We always worked together. Actually, the two gunners and myself, we’d go out together in the nights sometimes, and after three or four missions, they used to allow us to fly over back to England to Newport for a three-day rest period. We’d go there and me and George would go up to the bar and restaurant there and eat or have a few drinks and we were both single, and we’d look for the girls. We did everything normal that a single man did, and the rest of them, some of them were married. John Connors, he was our tail-gunner and engineer. I don’t know what happened to him. He was a wild, little Irishman. We all got along so good, it was amazing — it was like a family. We had a big dinner before we left the Barks Air Field. Avery’s wife made dinner for us, invited us all over and we all had dinner the day before left. We were together until George got hit, then he left.
What was the reaction from your community when you returned home from the war?
JP: I just got back here and went back to work for Chrysler, for Dodge actually. There wasn’t much reaction. I was more interested in getting back to work. I was still single, and that was about the end of it.
When I came back, they put me back in the foundry, because when I left, I quit and joined the Army because I broke my arm getting it caught in the line. So I quit and joined the Air Force, but when I came back, they put me on the production line and I stayed there a couple times and then they sent me to the varsity pool on 4th Street and I worked there and the next thing I knew, they sent me back to the assembly line with Dodge in Hamtramck and I worked there.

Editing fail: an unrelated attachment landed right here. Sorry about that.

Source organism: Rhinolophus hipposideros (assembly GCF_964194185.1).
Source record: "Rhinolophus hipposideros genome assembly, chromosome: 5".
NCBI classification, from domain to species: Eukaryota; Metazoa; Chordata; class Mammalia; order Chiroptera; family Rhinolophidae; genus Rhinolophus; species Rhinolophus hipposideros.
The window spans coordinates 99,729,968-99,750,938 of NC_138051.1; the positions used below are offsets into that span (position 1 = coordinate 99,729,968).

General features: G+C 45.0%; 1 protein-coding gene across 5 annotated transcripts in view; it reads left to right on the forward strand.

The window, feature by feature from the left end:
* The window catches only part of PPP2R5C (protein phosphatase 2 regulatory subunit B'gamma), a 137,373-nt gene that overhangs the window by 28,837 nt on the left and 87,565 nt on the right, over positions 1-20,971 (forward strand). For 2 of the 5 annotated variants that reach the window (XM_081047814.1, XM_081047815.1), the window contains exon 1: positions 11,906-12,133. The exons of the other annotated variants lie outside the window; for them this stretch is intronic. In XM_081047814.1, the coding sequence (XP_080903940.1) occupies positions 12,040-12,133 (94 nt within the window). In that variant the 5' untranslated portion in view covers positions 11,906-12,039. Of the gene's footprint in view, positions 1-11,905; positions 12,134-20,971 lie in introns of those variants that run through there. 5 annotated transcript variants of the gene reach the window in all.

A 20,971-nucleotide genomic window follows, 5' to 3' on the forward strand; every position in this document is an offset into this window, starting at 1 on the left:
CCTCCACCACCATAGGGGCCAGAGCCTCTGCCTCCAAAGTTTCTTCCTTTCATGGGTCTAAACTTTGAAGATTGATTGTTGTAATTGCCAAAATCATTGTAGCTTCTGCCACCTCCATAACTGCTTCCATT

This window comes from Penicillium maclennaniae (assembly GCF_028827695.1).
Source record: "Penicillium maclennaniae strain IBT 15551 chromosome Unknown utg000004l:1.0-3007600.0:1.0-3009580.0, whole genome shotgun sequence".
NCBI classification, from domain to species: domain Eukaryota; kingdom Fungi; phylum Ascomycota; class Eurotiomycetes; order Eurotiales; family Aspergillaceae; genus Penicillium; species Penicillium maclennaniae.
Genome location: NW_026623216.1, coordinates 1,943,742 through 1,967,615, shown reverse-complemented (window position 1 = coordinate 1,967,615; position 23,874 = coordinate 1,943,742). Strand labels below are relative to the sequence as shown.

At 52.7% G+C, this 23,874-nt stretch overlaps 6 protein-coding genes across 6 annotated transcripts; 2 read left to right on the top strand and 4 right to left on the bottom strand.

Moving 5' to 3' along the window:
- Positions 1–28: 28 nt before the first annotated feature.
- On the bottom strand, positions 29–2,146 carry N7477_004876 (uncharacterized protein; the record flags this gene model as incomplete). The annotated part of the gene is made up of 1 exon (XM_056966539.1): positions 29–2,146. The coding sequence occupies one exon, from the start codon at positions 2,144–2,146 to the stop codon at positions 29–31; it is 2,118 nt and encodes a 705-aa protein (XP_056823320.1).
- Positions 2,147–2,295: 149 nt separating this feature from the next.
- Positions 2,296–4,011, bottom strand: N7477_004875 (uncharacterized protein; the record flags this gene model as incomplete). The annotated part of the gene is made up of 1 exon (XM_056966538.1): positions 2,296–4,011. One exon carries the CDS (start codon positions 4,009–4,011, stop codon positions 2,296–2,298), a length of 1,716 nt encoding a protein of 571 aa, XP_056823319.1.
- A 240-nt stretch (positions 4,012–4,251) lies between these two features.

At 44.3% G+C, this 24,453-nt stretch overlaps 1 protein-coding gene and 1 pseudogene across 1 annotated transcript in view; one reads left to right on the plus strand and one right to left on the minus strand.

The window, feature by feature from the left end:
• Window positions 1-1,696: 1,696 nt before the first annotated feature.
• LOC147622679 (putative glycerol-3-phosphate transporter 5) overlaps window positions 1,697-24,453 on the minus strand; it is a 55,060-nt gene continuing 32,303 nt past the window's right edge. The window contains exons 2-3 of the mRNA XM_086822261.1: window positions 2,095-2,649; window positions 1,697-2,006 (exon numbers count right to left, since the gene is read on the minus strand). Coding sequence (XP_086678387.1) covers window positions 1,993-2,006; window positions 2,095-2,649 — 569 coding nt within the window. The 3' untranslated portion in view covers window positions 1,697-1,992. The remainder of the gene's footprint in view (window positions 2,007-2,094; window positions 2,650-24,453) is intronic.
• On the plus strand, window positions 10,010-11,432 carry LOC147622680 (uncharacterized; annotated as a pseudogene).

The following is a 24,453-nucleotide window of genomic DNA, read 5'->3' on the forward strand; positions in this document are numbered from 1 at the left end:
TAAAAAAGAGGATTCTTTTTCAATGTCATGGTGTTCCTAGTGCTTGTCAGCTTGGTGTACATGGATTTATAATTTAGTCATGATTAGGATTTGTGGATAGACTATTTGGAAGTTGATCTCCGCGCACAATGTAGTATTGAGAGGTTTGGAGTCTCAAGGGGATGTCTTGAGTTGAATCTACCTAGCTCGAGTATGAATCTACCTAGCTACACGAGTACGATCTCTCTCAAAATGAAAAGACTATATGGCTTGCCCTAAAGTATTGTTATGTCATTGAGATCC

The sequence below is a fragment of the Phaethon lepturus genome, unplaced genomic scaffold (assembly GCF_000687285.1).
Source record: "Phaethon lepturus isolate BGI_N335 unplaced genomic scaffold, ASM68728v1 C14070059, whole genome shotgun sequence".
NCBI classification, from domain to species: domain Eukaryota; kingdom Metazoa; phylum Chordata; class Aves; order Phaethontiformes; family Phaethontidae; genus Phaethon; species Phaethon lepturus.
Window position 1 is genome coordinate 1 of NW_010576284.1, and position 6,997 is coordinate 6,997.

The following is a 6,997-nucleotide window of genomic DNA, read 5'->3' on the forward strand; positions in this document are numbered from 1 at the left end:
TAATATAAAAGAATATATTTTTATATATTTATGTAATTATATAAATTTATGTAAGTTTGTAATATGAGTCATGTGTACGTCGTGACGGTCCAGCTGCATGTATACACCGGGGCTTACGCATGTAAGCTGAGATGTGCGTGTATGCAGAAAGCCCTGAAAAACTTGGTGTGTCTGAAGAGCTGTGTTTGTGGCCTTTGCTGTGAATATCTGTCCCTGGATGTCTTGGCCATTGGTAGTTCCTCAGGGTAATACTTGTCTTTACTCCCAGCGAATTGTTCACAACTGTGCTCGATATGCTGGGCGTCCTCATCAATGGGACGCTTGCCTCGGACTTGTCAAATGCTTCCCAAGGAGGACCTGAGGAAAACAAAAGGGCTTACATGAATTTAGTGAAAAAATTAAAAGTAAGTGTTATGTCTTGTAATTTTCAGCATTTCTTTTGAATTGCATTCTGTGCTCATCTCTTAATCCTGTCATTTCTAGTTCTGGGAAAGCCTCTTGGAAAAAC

I got laid off so many times, I don’t know why, so the last time I got laid off, I went to Ford and got a job there and I stayed at Ford for the next 33 years. Most of the time I was in the stock department until I got politically active in the union. Then I ran for committee manager, and I ran for the bargaining committee, and from that point on I stayed on the committees. I ended up going to the international union with Walter Reuther. The last boss I had there was Ken Bannon; he was vice president of the United Auto Workers (UAW). I retired in 1979 from the UAW.
What has your life been like since then and how have you continued to raise awareness of this moment in history? You just recently celebrated your 92nd birthday. What are your feelings as you have reached this milestone in your life?